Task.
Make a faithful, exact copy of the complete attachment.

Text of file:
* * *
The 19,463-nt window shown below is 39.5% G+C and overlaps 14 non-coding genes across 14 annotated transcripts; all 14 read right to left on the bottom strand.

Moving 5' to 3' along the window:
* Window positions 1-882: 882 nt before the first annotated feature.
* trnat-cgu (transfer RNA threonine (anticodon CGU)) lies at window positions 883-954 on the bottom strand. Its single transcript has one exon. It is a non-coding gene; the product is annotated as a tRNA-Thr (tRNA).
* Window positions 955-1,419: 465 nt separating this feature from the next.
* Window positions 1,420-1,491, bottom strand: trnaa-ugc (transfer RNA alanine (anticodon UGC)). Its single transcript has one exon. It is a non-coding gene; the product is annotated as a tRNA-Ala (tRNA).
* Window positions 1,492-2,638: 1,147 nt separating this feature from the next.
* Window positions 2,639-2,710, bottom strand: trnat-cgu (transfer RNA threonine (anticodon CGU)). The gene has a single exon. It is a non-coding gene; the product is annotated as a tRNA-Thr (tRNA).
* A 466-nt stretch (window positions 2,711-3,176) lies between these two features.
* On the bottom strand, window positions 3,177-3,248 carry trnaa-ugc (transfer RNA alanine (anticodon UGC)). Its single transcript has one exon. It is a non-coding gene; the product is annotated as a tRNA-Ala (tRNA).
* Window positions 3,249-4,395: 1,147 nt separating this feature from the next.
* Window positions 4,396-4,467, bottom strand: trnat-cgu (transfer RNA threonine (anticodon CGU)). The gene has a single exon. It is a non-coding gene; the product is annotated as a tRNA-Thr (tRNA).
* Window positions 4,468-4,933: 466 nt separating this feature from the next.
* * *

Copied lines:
The 19,463-nt window shown below is 39.5% G+C and overlaps 14 non-coding genes across 14 annotated transcripts; all 14 read right to left on the bottom strand.

Moving 5' to 3' along the window:
* Window positions 1-882: 882 nt before the first annotated feature.
* trnat-cgu (transfer RNA threonine (anticodon CGU)) lies at window positions 883-954 on the bottom strand. Its single transcript has one exon. It is a non-coding gene; the product is annotated as a tRNA-Thr (tRNA).
* Window positions 955-1,419: 465 nt separating this feature from the next.
* Window positions 1,420-1,491, bottom strand: trnaa-ugc (transfer RNA alanine (anticodon UGC)). Its single transcript has one exon. It is a non-coding gene; the product is annotated as a tRNA-Ala (tRNA).
* Window positions 1,492-2,638: 1,147 nt separating this feature from the next.
* Window positions 2,639-2,710, bottom strand: trnat-cgu (transfer RNA threonine (anticodon CGU)). The gene has a single exon. It is a non-coding gene; the product is annotated as a tRNA-Thr (tRNA).
* A 466-nt stretch (window positions 2,711-3,176) lies between these two features.
* On the bottom strand, window positions 3,177-3,248 carry trnaa-ugc (transfer RNA alanine (anticodon UGC)). Its single transcript has one exon. It is a non-coding gene; the product is annotated as a tRNA-Ala (tRNA).
* Window positions 3,249-4,395: 1,147 nt separating this feature from the next.
* Window positions 4,396-4,467, bottom strand: trnat-cgu (transfer RNA threonine (anticodon CGU)). The gene has a single exon. It is a non-coding gene; the product is annotated as a tRNA-Thr (tRNA).
* Window positions 4,468-4,933: 466 nt separating this feature from the next.